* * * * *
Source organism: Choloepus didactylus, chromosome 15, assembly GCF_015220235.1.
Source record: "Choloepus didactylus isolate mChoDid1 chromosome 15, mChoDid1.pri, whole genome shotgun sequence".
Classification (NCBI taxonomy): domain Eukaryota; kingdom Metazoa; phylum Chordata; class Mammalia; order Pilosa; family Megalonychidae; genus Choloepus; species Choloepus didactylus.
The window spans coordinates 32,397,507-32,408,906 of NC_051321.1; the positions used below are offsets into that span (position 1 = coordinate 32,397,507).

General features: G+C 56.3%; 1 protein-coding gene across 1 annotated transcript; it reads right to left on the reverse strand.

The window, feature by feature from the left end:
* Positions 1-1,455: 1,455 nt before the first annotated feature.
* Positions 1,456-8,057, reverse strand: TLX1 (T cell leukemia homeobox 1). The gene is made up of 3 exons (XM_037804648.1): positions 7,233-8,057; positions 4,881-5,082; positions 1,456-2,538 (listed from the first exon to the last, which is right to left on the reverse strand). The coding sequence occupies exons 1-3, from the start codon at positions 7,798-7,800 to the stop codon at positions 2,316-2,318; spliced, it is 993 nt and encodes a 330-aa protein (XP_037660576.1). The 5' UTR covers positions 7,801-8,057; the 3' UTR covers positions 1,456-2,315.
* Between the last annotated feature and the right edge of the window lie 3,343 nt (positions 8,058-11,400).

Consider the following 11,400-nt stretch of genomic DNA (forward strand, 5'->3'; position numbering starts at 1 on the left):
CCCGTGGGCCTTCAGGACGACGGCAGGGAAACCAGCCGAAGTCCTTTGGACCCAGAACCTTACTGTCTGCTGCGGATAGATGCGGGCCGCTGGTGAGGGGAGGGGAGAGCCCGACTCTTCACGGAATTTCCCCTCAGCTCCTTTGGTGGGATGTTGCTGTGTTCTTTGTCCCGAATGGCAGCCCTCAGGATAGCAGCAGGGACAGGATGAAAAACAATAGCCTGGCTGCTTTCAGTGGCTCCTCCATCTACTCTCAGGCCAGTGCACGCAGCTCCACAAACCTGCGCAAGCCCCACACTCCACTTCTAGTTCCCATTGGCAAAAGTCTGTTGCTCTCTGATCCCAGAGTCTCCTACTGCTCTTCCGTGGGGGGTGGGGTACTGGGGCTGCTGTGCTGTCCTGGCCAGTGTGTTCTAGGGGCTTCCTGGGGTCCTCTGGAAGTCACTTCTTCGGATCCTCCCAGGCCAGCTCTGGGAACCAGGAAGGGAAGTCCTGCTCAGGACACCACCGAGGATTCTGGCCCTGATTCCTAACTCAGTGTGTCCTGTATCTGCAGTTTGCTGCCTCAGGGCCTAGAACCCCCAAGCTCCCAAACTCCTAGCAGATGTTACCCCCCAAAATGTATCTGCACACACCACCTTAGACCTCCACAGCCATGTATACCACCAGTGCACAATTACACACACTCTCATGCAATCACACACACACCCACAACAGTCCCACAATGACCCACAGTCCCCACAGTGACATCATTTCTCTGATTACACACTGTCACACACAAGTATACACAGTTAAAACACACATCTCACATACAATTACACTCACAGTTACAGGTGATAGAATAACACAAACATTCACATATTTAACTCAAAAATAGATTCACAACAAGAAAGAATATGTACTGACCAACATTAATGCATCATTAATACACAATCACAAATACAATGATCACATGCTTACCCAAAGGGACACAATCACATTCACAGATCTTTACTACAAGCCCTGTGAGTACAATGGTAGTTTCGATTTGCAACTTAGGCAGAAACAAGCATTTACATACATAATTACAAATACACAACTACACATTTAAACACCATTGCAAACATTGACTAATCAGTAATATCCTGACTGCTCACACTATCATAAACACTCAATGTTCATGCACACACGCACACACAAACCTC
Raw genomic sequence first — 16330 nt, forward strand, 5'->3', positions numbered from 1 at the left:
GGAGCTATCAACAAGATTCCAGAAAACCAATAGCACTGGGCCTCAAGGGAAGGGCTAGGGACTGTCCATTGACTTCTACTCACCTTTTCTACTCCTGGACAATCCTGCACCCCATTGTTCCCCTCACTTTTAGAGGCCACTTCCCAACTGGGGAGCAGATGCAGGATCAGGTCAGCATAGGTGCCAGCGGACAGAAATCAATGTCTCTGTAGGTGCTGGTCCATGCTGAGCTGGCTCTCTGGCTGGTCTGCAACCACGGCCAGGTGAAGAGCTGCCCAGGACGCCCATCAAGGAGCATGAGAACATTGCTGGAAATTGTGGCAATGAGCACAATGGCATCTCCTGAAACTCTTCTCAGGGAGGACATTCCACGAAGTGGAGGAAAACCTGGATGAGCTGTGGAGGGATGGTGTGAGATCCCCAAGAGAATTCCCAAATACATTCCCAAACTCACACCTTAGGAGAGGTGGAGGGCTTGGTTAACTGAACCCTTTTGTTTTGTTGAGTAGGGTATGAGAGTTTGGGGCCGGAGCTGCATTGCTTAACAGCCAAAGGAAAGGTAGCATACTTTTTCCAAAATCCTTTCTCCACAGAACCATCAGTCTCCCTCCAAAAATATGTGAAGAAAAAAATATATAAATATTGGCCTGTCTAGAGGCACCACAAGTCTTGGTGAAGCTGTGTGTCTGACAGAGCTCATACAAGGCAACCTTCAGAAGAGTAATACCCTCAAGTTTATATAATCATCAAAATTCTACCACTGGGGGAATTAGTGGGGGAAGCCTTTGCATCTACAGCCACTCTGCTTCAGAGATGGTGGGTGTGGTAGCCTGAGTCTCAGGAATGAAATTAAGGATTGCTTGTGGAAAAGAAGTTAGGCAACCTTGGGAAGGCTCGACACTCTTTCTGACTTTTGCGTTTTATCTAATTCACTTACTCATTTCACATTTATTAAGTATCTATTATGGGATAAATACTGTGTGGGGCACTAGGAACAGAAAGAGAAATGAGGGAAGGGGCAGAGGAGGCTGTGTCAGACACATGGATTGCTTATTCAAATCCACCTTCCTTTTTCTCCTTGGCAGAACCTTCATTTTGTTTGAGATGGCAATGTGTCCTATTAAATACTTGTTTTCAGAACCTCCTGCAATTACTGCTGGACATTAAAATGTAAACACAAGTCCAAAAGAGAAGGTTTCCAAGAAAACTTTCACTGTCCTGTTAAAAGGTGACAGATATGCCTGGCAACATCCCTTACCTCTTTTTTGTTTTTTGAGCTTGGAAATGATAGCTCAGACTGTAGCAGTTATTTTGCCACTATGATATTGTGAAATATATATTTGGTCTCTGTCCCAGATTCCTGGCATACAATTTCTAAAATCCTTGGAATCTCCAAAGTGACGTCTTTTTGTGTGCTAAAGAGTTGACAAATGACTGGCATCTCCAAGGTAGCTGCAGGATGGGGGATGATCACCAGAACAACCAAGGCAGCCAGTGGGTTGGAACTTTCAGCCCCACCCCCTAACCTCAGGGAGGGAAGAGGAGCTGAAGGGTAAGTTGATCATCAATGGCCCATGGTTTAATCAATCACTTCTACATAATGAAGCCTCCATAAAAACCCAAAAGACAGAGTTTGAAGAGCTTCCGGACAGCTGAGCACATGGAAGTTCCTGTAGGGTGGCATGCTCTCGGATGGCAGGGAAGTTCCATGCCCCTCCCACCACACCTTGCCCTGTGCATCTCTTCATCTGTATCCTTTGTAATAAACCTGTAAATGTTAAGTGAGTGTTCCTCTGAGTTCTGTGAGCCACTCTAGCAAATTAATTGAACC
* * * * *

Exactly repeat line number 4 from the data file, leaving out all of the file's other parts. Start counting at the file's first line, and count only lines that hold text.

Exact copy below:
The window spans coordinates 32,397,507-32,408,906 of NC_051321.1; the positions used below are offsets into that span (position 1 = coordinate 32,397,507).